One Treatment Does Not Fit All Sizes

Bats are important components of healthy forests and provide critical ecological services across numerous different ecosystems. For decades, bat populations throughout the southern U.S. have been declining due to habitat disturbance and loss. USDA Forest Service scientist Susan Loeb contributed to two recent publications to address this issue, suggesting ways to improve bat management practices…  More 

Which Comes First, the Acorn or the Tree?

Acorns feed birds, bears, deer, and many small mammals. But the big oak trees that produce those acorns are also harvested to become timber. In managing hardwood forests, there’s a potential trade-off between harvesting oak trees for their valuable wood and reducing the number of oak trees left to produce acorns. To help determine a…  More 

Managing Oak-Pine Stands

About half of southern forests are a mix of oaks and pines growing side by side. In the past, getting rid of either the oaks or the pines had been a common management goal. “Pine plantations – stands with no oaks – have become one of the most recognizable symbols of forest management,” says John…  More 

Group Selection Harvest for White Oak Regeneration

Oaks are keystone species in forests across the eastern U.S. However, oak reproduction has been declining since at least the 1970s — old oaks still dominate the overstory, but a younger generation is not coming in behind. White oak, in particular, is valuable to wildlife and wood-dependent industries such as barrel, furniture, and cabinet making.…  More 

SRS Releases American Chestnut Course

The American chestnut (Castanea dentata) was an iconic tree that is now functionally extinct. For a hundred years, researchers from multiple organizations have been working to restore this tree. A free online course – An Introduction to the American Chestnut – is now available. The course covers chestnut taxonomy, silvics, historical importance, ecology, and its…  More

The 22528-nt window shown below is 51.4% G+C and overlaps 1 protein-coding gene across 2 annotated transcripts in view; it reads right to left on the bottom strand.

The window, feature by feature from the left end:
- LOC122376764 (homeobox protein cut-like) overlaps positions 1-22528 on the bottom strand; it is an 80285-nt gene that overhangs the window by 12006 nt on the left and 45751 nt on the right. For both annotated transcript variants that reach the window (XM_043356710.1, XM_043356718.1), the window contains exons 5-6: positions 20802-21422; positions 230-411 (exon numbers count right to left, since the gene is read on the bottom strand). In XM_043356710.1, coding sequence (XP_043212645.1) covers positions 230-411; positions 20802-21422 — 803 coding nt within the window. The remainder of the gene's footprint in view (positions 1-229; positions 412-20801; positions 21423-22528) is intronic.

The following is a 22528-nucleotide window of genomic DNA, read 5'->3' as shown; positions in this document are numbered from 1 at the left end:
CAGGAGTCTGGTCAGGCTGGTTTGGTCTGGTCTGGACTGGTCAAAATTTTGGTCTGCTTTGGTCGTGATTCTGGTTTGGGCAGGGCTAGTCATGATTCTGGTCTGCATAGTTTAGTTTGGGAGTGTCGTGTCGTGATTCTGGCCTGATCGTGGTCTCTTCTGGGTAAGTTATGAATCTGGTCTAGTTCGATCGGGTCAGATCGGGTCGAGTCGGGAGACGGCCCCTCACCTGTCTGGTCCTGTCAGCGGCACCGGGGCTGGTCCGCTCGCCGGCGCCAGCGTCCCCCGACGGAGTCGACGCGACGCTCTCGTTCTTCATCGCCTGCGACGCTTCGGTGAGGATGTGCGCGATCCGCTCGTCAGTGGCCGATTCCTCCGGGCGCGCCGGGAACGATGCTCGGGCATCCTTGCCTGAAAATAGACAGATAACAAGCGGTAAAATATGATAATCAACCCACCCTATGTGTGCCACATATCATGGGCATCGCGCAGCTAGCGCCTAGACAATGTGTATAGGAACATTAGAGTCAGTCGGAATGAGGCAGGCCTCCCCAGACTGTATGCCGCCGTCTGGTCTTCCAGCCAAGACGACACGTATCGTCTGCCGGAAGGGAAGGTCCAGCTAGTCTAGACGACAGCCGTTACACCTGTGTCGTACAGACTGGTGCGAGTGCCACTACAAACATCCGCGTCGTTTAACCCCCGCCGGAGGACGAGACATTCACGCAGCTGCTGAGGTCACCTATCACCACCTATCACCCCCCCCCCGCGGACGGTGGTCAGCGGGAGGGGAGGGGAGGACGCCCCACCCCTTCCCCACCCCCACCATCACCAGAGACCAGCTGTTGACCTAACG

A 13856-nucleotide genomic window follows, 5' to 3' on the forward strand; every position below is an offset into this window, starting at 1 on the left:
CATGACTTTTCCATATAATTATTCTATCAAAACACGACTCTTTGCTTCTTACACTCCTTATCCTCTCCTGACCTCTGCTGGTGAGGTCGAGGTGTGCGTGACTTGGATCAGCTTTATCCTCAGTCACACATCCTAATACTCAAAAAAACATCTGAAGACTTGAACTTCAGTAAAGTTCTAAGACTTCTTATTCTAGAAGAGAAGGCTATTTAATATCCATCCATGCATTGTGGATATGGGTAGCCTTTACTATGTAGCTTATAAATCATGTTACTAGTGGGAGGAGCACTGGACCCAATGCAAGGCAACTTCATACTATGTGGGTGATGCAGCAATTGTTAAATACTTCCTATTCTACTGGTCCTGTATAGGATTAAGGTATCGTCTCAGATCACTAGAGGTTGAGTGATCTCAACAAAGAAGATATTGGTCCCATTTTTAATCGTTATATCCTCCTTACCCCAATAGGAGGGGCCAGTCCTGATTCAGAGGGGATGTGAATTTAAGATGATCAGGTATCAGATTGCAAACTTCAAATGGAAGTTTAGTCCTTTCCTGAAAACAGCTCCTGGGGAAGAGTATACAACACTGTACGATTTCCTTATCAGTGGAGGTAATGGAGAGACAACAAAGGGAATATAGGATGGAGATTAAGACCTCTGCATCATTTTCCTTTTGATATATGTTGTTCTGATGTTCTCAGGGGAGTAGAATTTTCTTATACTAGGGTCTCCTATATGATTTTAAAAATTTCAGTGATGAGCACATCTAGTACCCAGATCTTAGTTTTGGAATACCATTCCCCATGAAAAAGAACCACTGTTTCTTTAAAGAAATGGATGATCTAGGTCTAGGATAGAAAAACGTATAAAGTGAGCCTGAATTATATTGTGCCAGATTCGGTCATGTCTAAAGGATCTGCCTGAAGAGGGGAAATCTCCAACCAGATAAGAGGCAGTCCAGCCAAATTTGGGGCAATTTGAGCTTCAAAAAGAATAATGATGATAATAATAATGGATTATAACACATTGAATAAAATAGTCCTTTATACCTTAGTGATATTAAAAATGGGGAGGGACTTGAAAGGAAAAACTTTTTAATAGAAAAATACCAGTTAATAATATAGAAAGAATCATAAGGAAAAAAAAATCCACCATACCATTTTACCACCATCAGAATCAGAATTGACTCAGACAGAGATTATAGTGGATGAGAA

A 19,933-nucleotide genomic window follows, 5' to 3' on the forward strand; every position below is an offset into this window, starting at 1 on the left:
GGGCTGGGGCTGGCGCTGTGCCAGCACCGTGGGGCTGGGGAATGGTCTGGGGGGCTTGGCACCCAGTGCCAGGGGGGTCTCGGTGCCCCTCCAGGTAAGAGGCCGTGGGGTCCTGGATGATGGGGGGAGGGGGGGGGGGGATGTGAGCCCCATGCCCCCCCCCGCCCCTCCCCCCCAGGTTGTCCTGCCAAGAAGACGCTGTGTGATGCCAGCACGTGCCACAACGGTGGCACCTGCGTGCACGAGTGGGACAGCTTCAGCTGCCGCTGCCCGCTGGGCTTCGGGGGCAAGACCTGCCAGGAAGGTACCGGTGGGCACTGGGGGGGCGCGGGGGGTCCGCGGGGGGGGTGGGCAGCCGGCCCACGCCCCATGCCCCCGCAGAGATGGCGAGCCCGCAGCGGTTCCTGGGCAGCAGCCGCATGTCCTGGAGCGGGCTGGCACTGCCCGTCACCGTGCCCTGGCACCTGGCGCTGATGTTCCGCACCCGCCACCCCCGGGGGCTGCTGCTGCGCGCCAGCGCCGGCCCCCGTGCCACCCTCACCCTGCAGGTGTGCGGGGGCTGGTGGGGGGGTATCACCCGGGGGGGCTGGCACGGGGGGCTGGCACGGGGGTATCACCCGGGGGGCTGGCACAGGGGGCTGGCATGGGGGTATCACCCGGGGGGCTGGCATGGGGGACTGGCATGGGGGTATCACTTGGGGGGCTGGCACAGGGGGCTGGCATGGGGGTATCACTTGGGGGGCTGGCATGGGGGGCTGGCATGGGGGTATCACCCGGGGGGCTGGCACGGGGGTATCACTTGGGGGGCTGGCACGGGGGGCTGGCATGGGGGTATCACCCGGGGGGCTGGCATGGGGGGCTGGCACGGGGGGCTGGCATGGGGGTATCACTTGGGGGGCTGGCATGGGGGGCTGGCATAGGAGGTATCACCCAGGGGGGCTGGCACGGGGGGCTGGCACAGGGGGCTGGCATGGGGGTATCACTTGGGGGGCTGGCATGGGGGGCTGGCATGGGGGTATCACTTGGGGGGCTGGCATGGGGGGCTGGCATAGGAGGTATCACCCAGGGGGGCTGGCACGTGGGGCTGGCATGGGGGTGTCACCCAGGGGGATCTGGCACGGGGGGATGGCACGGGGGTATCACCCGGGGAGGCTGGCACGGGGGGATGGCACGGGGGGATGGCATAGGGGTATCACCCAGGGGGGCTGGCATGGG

The Quest to Sustain White Oak Under Fire

White oak (Quercus alba) is an incredibly important species, anchoring ecosystems and economies. Current demand for white oak is surging due to its use in making barrels to support a growing spirits industry. Thus, there’s a real need understand the best tools to promote and sustain white oak in forests to support both economic and…  More 

Remembering Glen Smalley

On August 2, 2020, Glendon W. Smalley died at his home in Sewanee, Tennessee. He was 92. Smalley was an Emeritus scientist with the Southern Research Station. Smalley began working for the USDA Forest Service in 1953 on the Sam Houston National Forest in Texas, where he met his wife Mary, who passed in 2017.…  More 

The Southern Pine Module Goes Virtual

In 2019, Janet Hinchee, the USDA Forest Service Regional Silviculturist for the South invited me to coordinate the Southern Pine Module, a ten day workshop for the Forest Service National Advanced Silviculture Program. The workshop is a key element of the agency’s program for National Forest land managers, especially district silviculturists, to obtain required silvicultural…  More 

Past Partial-Cutting Techniques More Beneficial Than Past Clear-Cutting

What is the most sustainable way to harvest a forest? A team led by USDA Forest Service scientists Katherine Elliott and Chelcy Miniat, along with Forest Service intern Andrea Medenblik, tries to answer this question. Data were analyzed from a long-term study looking at the biomass effects of partial-cutting versus clear-cutting in different watersheds in…  More 

After Fire, Red Oak Seedlings Resprout

Disturbance – from fire and subsistence living to widespread exploitative logging – enabled the growth of oak (Quercus) forests across the eastern U.S. These disturbances are not common today. Reduced disturbance, coupled with a long-term increase in moisture availability has been good for non-oak trees, which establish and grow under the older oak canopy –…  More